Do book shops need to become book clubs?
Many 'bricks and mortar' bookshops are struggling, but their function is still hard to replace
Posted on: 13th February 2013
All regular readers of this blog will know that I am a great believer in the potential of the internet to increase human liberty. The internet makes it easier for people to share information, while at the same time making it more difficult for governments to control what information is shared.
I believe that we have already seen some of the effects of the internet's liberating power in the so-called 'Arab spring'.
The internet is also revolutionising the publishing industry. I see this is a good thing, because digital publishing has greatly reduced the barriers that we need to negotiate in order to creating a book. It is very easy now for anyone to create a book, and that is surely a good thing for freedom of expression.
However, the effects of the digital revolution are also making things difficult for traditional 'bricks and mortar' bookshops, who are seeing falling sales due to the growth of online retailers. We have seen many shops close, and even large chain stores struggling.
And yet the appeal of a physical location for readers to gather and discover new books has not faded. A recent blog on Publishing Perspectives drew attention to the trend in Korea for publishers to start opening their own bookshop cafes. As the manager of one of these cafes says:
"We feel it’s important to have a physical place to display the books and interact with the people, in spite of the increasing number of online bookstores. "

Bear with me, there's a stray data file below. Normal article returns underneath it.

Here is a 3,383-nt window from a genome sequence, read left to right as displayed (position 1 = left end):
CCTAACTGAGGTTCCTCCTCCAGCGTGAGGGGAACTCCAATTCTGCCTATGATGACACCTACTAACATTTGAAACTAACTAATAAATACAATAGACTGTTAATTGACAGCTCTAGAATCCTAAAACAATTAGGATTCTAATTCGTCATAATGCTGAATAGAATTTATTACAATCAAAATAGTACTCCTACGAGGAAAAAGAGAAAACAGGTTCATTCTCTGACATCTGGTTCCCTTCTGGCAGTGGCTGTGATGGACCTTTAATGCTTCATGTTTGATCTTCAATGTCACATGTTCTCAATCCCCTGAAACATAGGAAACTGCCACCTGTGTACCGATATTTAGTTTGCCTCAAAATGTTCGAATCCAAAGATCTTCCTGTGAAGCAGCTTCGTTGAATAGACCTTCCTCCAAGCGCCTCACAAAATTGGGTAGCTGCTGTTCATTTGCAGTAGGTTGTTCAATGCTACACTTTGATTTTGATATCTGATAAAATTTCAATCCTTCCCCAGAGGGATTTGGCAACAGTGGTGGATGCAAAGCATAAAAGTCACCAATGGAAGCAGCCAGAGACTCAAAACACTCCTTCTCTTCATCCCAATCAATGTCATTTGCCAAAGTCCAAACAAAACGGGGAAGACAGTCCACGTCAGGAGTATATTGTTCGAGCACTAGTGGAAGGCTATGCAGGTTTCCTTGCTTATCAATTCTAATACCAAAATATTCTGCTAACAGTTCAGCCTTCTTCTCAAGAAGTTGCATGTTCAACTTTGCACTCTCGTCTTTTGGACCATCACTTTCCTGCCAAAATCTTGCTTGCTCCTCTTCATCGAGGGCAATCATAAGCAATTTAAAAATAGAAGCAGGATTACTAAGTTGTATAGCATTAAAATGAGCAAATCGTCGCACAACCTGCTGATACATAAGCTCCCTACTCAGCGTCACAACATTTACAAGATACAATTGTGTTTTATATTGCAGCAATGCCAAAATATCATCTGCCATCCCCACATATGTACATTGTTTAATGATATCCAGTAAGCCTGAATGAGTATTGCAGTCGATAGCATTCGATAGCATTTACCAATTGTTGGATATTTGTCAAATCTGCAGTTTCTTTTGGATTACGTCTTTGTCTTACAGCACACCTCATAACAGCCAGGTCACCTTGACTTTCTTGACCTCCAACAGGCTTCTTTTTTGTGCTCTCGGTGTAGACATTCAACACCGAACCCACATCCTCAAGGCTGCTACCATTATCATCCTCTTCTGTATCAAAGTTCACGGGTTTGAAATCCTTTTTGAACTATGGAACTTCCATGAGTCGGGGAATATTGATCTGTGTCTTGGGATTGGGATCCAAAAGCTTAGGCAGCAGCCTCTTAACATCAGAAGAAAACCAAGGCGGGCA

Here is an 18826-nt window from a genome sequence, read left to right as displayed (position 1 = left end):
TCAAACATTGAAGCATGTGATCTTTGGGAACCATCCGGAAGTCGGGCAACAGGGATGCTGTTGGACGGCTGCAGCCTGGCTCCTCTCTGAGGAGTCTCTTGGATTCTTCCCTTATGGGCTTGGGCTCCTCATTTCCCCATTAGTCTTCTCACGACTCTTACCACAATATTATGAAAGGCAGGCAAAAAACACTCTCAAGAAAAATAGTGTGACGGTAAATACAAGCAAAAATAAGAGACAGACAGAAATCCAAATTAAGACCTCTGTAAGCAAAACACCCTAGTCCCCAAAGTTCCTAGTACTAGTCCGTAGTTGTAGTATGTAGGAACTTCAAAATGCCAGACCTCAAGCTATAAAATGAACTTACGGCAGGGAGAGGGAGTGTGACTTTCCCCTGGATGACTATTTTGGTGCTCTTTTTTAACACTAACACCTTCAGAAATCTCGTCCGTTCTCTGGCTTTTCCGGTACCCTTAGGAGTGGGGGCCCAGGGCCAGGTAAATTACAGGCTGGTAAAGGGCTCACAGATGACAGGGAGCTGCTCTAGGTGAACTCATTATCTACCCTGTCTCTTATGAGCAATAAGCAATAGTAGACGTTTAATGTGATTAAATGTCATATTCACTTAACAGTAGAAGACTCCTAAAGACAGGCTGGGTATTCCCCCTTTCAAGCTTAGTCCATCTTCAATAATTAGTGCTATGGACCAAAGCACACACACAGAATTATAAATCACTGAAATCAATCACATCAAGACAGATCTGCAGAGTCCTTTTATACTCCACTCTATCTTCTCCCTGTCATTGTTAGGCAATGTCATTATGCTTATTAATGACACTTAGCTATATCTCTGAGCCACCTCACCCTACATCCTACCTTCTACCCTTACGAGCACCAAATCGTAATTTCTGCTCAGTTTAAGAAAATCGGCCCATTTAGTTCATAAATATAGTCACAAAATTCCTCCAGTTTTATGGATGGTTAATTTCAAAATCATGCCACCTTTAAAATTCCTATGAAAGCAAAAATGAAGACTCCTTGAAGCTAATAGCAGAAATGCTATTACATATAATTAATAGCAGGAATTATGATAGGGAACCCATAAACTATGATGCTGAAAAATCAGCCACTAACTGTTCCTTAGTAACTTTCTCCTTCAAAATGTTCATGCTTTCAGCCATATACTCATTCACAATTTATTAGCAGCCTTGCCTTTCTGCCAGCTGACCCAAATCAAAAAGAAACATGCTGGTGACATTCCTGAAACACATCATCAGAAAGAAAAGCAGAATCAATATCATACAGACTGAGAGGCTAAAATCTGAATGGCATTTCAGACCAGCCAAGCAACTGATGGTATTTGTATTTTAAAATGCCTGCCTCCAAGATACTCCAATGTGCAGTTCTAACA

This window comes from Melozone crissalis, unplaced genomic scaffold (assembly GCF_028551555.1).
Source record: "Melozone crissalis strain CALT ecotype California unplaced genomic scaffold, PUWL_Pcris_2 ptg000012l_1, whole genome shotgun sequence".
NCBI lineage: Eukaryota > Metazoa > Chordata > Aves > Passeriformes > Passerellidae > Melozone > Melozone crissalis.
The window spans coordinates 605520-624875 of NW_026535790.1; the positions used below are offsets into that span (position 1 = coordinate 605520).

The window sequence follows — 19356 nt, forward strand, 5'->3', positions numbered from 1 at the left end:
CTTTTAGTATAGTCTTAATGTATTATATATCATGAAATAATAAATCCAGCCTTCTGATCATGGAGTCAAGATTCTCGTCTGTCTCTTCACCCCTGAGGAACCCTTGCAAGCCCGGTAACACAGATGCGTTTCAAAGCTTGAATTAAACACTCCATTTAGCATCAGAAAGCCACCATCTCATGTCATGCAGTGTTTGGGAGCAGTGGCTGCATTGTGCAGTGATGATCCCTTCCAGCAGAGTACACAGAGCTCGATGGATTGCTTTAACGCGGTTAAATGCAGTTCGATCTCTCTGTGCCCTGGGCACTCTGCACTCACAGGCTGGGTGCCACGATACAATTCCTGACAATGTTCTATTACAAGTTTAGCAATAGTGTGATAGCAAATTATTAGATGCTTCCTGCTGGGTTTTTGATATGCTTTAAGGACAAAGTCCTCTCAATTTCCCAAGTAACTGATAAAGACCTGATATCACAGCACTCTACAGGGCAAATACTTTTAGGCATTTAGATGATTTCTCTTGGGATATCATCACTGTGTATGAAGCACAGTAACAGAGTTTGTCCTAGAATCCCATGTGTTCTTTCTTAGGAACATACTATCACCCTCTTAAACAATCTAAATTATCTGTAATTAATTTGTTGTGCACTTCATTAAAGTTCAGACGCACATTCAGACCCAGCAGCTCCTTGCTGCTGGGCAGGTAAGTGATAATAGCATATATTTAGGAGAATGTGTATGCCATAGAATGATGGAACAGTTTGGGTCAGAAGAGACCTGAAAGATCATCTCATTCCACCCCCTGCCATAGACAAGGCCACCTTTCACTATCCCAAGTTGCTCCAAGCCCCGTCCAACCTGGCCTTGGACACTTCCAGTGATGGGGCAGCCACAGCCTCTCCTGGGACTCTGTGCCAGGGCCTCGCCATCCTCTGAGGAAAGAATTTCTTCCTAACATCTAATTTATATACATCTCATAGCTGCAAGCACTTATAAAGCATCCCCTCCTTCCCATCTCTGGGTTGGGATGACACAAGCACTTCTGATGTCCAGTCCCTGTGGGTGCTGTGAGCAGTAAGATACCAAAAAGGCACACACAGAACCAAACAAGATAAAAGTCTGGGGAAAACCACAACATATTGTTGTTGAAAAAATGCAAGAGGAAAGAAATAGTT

As the blog also points out, some US publishers are also opening their own stores. I would like to see this trend develop in the UK, too.
Do bookshops need to become book clubs?
A documentary on radio 4 recently threw up some interesting ideas about the future for publishing. Towards the end (about 24:30), it was suggested that the future for the physical bookshops may lie in becoming book clubs - where members pay a fee and can enjoy the advantages of the unique bookshop/meeting place/coffee store/library/internet cafe.
I like the idea of a JJ Books book club opening one day. It would hold regular readings and exhibitions, and be decorated with beautiful illustrations. As I wrote before, the environment that we find in a good bookstore is now something that is hard to match.
The internet has brought us many advantages, allowing people on opposite sides of the world to communicate with each other instantly, easily and cheaply. However, in my view it will never replace the importance of face to face contact. Books should bring people together. That's why I think that the 'physicality' of publishing - whether through collectible hardbacks, bookshops or book clubs - will always be important.